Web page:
The bone bank project was envisioned by our Executive Vice-Chairman Prof. Hemanth Raj E.


The bone bank project was envisioned by our Executive Vice-Chairman Prof. Hemanth Raj E.

The Rotary club of madras central donated all the equipment for the bone bank as part of their global
grant project. The bone bank was formally inaugurated on 28.06.2019. The facility was inspected by the
Directorate of Medical Services on 03.08.2019. Bone bank technician was appointed on 14.08.2019. The
bank was registered with Government of Tamilnadu on 24.09.2019 and subsequently registered with
TRANSTAN in November 2019.

The bone bank is one of the largest in the country spread over 1600 sq. ft. containing state of art
equipment. It’s a non-profit service providing safe, reliable and cost effective human bone allografts.
Guidelines drafted by the Asia Pacific Association of Surgical Tissue Banking (APASTB) are followed.

Types of grafts available
1) Deep frozen femoral heads – irradiated and non-irradiated
2) Deep frozen long bones – irradiated and non-irradiated
3) Lyophilized bone blocks (derived from femoral heads) – irradiated

25 kilo Gray of gamma irradiation is used to irradiate the bones. The institute has signed a MoU with
Indira Gandhi Centre for Atomic Research (IGCAR) for irradiation of the bones.

The staff are well trained in harvesting bones from brain dead, and processing of bones. Ambulance
exclusively for the bone bank is available which is used for harvesting bones from the brain dead.

Use of bone allografts

Advantages of bone allografts

Emergency Cases

Please feel welcome to contact our friendly reception staff with any general or medical enquiry call us.

Opening Hours

Monday – Friday :  8.00 am – 7:00 pm
Saturday : 9.00 am – 8.00 pm
Sunday : 10.00 am – 9.00 pm

Registration Time

Monday – Sunday : 7.00 am – 11.00 am

Visiting Hours

Monday – Sunday : 4.00 PM – 6.00 PM

Source of bones

  1. Living donors

2. Deceased donors

Reconstruction of body

Bone Bank Products

Lyophilised bone blocks
Sterilized with 25 kilo Gray of gamma radiation.
Stored at room temperature.
Shelf life of 3 years.

1) Fill cavities
2) Small bone defects
3) Non-union
4) Spinal fusion

How to use
1) Wash 3 times with copious amount of saline
2) Soak in antibiotic solution for 30 minutes (Gentamycin + Vancomycin)
3) Can be shaped appropriately and used

Deep frozen femoral heads
Irradiated and non-irradiated femoral heads available.
Stored at minus 80° Celsius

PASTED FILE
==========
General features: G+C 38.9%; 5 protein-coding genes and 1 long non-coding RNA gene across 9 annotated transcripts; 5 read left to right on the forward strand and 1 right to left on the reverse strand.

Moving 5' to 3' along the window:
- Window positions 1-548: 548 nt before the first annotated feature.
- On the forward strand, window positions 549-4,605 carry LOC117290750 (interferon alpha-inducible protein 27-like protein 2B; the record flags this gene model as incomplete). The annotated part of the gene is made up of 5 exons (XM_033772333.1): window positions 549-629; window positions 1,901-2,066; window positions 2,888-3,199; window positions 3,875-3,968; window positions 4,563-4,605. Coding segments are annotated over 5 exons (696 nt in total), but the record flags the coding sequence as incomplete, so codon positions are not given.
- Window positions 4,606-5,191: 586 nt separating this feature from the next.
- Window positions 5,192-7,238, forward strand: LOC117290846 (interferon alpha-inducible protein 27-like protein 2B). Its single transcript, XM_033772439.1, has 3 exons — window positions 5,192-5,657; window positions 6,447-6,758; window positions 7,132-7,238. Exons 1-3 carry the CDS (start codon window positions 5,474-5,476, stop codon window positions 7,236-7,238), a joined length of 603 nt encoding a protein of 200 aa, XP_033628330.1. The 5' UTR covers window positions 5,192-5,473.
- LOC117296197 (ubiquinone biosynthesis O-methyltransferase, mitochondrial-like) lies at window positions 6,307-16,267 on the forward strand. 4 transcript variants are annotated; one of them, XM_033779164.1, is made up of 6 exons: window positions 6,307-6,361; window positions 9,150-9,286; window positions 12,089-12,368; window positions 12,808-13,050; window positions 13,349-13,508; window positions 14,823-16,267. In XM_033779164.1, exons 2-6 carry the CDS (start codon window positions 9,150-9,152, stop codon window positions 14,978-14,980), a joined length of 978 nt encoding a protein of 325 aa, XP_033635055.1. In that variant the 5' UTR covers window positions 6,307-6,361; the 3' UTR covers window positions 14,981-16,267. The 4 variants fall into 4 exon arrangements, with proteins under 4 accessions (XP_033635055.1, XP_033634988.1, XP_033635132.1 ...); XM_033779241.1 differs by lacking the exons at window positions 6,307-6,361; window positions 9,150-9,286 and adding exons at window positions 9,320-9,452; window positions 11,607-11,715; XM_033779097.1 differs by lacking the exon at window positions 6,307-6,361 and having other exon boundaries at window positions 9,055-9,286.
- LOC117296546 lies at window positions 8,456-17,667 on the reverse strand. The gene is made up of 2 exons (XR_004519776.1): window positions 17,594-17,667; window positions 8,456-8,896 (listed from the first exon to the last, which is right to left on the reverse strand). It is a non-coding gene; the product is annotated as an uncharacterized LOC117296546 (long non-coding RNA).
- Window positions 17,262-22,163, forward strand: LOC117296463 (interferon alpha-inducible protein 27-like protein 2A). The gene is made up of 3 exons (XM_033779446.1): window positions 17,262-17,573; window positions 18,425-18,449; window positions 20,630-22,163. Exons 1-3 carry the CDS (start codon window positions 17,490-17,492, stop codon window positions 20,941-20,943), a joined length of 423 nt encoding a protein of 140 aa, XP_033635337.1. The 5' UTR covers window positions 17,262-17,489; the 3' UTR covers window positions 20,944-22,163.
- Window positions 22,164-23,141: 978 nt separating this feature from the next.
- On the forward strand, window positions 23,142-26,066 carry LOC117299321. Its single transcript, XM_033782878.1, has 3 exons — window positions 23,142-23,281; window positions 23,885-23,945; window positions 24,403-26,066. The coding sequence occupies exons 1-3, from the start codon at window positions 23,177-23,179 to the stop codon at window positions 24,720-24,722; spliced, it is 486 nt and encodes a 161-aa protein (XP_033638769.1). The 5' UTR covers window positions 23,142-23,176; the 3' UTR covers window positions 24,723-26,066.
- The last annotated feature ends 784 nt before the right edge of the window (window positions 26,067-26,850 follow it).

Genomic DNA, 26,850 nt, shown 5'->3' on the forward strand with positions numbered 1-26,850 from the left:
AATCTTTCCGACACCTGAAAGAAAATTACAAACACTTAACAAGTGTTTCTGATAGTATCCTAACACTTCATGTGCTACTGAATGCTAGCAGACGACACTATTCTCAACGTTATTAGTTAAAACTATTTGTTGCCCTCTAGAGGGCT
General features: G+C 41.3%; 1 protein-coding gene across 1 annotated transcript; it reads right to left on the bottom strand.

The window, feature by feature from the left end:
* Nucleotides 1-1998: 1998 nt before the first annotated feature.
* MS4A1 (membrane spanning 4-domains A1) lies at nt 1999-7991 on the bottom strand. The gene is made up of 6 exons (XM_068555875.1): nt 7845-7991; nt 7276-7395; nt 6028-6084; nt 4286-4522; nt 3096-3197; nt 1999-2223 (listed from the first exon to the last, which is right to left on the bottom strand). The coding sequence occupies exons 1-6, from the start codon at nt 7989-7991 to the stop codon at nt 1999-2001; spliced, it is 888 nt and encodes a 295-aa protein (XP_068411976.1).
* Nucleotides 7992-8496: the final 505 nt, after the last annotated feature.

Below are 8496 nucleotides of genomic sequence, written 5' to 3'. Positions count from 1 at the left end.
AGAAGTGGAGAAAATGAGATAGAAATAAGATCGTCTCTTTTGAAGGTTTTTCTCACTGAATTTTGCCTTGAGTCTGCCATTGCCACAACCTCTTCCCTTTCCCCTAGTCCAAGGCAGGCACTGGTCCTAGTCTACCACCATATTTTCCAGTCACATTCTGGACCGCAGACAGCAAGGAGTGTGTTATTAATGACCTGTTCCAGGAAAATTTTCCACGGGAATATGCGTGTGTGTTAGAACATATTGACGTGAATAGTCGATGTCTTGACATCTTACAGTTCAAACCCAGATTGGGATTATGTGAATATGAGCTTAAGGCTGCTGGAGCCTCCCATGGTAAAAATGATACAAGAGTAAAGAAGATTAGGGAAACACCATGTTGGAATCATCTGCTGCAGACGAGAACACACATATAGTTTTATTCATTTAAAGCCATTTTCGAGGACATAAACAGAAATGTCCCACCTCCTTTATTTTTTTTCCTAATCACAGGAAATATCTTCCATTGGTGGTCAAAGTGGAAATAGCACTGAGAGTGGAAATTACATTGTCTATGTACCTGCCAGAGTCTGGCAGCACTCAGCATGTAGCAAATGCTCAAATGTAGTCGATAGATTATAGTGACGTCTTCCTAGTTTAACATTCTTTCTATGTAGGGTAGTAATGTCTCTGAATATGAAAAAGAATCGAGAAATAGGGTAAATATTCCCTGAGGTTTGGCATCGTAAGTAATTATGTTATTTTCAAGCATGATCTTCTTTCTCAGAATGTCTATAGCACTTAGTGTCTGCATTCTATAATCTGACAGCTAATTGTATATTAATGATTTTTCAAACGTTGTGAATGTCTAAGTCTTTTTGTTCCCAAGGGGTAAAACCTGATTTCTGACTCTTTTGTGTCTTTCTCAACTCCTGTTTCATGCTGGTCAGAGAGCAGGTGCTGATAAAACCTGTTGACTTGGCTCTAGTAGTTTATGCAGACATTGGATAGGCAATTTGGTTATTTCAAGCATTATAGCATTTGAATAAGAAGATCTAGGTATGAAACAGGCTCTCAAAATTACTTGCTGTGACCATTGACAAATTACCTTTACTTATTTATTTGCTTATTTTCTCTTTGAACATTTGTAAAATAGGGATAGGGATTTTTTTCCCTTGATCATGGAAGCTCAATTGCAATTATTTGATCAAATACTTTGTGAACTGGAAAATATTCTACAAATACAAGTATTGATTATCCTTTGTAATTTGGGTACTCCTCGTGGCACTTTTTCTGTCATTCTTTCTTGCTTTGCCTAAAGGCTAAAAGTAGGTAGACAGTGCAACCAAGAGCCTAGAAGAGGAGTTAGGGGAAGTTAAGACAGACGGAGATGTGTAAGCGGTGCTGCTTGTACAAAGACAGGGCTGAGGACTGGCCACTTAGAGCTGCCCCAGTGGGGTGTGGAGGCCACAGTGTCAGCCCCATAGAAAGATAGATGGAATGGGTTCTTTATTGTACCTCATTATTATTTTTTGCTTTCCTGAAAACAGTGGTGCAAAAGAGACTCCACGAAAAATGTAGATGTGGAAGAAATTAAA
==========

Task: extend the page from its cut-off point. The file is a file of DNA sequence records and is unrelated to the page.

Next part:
Shelf life of 5 years

1) Fill cavities
2) Small bone defects
3) Non-union
4) Spinal fusion

How to use
1) Remove articular cartilage
2) Shape or cut to appropriate dimensions
3) Wash with copious amount of saline using jet lavage to remove any blood

Deep frozen long bones (structural allografts)

Irradiated and non-irradiated long bones available.
Stored at minus 80° Celsius.
Shelf life of 5 years.

1) Structural allografts to bridge bone defects

How to use
1) Remove all remaining soft tissues and periosteum
2) Ream the medulla to remove the marrow contents
3) Wash with copious amount of saline using jet lavage to remove any blood or marrow content.
4) Soak in antibiotic solution for 30 minutes (Gentamycin + Vancomycin)


Muslim religious council – agrees with organ donation.

Christianity – loving one’s neighbour as oneself – act of genuine altruism. “Give and it will be given to you; good emasure, passed down, shaken together, running over, will be put in your lap” Luke 6:38

Hindu – Dharma – doing good things for others is desirable

Fear of mutilation

Fear that organs will be sold or used for only rich

Muslims – god created them whole and they prefer to return to him whole. Islam doesn’t explicitly forbid donation
Preferably 12 – 80 years. Bones in younger children contain more cartilage. Bones over 80 years might be very fragile.
The bones are harvested in a sterile operation theeatre
Time is the limiting factor. The bones harvested are from the arm (humerus), forearm (radius and ulna),
thigh (femur), leg (tibia and fibula), patella and hip bone (ilium).
The bones are harvested within 6 hours of death in case of cadaveric donation.
How long does the process of harvesting bones take
Donor body reconstructed with wooden dowels

POP/ wires will be used to anchor dowels to the remaining body

Dignity and respect for the deceased body will be observed at all times.

No disfigurement, dangling of limbs

Reconstruct the limb best as can be done to give a cosmetically acceptable
reconstructed limb
No tissue matching is required for bone.
The bones are not utilized immediately like the organs. They undergo processing. It takes 6 to 8 months from the time of harvest till the bones are ready to use.
Any bone can be used to replace any bone.
Well processed allografts are safe, effective and reliable to be used.


Bone Bank Incharge
Dr. Chandra Kumar Krishnan M.S (Ortho), Diploma in Tissue Banking (NUS, Singapore)
Associate Professor (Orthopaedic Oncology)
Bone Bank Incharge
Email –
Mobile – 8826255821
Landline – 044-22209150 Extn – 235

Bone Bank Technician
Ms. Prema
Email –
Phone – 6383446823

    Make Appointment

    Call: 044-22209150/22350131 Ext 105/152/164/169/211 between 7AM and 5PM

    Quick Contacts

    Please feel free to contact our friendly staff with any medical enquiry.

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